How Deathloop, Gran Turismo 7, Spider-Man: Miles Morales Will Use PS5 Controller’s Fancy Features

How Deathloop, Gran Turismo 7, Spider-Man: Miles Morales Will Use PS5 Controller’s Fancy Features
Photo: Sony

At first glance, the PlayStation 5 DualSense controller doesn’t look like a huge level-up over its predecessor, the DualShock 4. The shape is similar, the layout is near-identical, and the iconic button quadfecta (Square, Triangle, Circle, X) sure hasn’t gone anywhere. But there are a few subtle improvements. One Sony has trumpeted in recent months is the upgraded haptic feedback, and how it pertains to the new “adaptive” triggers.

In a post today on the PlayStation blog, developers of PS5 games shared some thoughts on how haptic feedback works in the DualSense. The coolest nugget of info comes courtesy of Arkane Studios’ Dinga Bakaba, game director for the upcoming first-person assassination game, Deathloop. Apparently, when your gun jams, the DualSense’s triggers will too. This “[gives] to the player an immediate feedback even before the animation plays out, which prompts the player in a physical way that they have to unjam their gun,” Bakaba said.

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We can talk all we want about teraflops and processing power and high-fidelity graphics and other blatantly obvious technological advancements the next generation of consoles will bring. (Indeed, we at Kotaku have. A lot.) But I’d argue that subtle tweaks like this are just as big a deal. Sure, having your triggers jam up in the middle of a match sounds like the type of frustration that makes you want to pull your hair out. It also sounds, to toss out an overused buzzword, immersive as heck. Those who like Arkane’s particular flavour of immersive sim (Dishonored, 2017’s Prey) will likely get a kick out of it.

The blog also goes into other uses of the DualSense haptics. For instance, according to creative director Brian Horton, Spider-Man: Miles Morales will apparently feature a sort of rolling vibration. If you use a special move — say, Miles’ “Venom Punch” — you’ll feel the vibration start on the left-hand grip and move rightward across the controller, ending as you wrap up the attack. It’s a far cry from the typical, unlocalized rumble you’d feel while punching, or getting punched, in 2018’s Spider-Man.

Gran Turismo 7 will use the DualSense triggers’ haptics to mimic the feeling of a real vehicle’s anti-lock braking system. Sounds interesting to me, but maybe someone who better knows how cars work — someone who didn’t get in a minor collision just last week — would be better suited to explain it.

The DualSense will also help the weapons in next year’s Horizon Forbidden West “feel even more unique and satisfying to use,” said Mathis de Jonge, game director at Guerilla Games. He did not elaborate.


  • This sounds super cool. “Immersive as heck” sounds pretty right! I’m so intrigued and excited by its use in GT.

    Ari – I wasn’t sure if the request to explain anti-lock braking was genuine or noT but just in case it was and others are interested also, this too sounds like a great implementation of haptic feedback.

    In cars with anti-lock braking (ABS), when you smash your foot down on the brake so hard it would lock the wheels up, ABS kicks in to prevent that happening. But they way ABS works in practice in a car is by effectively turning the brake on-and-off-and-on-again over and over many times per second. This is what prevents the wheel locking up; it effectively deactivates the brake for a fraction of a second to allow rotation to continue. This feels REALLY weird under Your foot that is on the brake pedal and you also get a very distinctive sound. The feel is a bit like a very gentle jackhammer, tapping the bottom of your foot hard enough to feel, really, really fast, and it’s accompanied by a very rapid rat-a-tat-tat as the brake is on, off, on, off, on, off.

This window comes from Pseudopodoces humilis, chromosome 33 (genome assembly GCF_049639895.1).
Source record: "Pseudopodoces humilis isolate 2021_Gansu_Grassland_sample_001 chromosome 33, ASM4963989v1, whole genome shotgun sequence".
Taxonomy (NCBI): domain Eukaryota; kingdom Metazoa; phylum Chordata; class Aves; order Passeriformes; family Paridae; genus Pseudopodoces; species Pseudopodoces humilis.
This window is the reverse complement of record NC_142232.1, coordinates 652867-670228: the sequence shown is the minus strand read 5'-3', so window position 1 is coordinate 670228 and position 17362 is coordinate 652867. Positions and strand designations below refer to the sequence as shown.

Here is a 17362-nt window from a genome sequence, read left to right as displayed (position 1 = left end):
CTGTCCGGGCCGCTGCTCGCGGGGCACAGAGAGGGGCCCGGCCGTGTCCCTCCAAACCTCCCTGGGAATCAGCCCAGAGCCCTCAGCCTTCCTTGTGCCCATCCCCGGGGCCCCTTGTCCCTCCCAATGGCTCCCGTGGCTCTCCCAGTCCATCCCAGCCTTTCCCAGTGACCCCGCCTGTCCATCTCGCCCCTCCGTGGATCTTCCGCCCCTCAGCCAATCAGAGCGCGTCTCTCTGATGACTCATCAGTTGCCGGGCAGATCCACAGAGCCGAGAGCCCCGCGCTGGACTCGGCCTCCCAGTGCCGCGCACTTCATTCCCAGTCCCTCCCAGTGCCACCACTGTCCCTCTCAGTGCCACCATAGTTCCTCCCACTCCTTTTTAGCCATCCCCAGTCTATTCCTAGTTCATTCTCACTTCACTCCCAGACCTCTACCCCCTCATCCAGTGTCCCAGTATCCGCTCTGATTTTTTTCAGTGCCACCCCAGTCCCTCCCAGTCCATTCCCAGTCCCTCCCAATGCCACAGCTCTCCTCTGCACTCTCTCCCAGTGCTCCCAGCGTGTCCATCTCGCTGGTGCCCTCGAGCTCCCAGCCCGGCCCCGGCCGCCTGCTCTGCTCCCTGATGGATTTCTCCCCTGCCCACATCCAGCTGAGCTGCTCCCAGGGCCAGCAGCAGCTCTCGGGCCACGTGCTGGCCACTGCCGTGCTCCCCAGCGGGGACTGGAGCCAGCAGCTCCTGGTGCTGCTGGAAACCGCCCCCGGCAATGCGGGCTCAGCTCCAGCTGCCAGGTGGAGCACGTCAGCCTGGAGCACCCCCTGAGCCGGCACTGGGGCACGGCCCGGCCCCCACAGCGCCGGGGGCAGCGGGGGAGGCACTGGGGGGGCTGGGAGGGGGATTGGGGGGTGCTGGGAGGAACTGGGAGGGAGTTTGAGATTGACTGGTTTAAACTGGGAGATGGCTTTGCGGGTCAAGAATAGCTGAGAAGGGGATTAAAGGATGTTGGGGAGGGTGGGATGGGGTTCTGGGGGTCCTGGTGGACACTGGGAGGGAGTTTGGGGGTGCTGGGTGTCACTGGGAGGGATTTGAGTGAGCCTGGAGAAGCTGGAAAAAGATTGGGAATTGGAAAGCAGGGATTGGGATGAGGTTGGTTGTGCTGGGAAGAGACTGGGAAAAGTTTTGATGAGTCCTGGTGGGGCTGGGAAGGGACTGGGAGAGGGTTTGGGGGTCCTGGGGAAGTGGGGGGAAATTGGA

One of the things I find hard with driving games is that lack of feedback through your ‘feet’, whether your actual feet on pedals on your fingers in the triggers. This sounds like it’s going to be an awesome way to provide some more of that feedback which won’t only increase immersion, But also make the car easier to drive in the game.

    Bring it on!

  • Locking up triggers and such seems genuinely interesting for the feedback it provides. Also seems like the sort of features future VR controllers could do with utilising for added haptics.

    However, it also very much seems like adding a point of failure to hardware, when you decide to lock the triggers and people keep mashing it before realising. Guess we’ll see.

  • As with Kasterix, i wonder how the hardware will hold up? Presumably resistance is generated by some type of small servo? Things that move under resistance tend to break pretty quickly.

    This will be awesome for breaking and accelerating in racing games.

    • I imagine it’s gonna be similar to previous generations where the initial run of controllers reveal the flaws and the later versions fix them and come out sturdier.
      They also have a few versions of Xbox Elite Controllers to look at in terms of tech.

      I just hope they don’t revert to those stupid rubber sheaths they did on the first run of PS4 controllers, that was one of the worst design decisions that I absolutely never want to see again.

  • I always find the most exciting part of a generation leap is the new controller. I still remember the first time I took the SNES controller out of the box. Damn that was awesome!

    Better graphics are great and all, but give me something new and different and I’m in!

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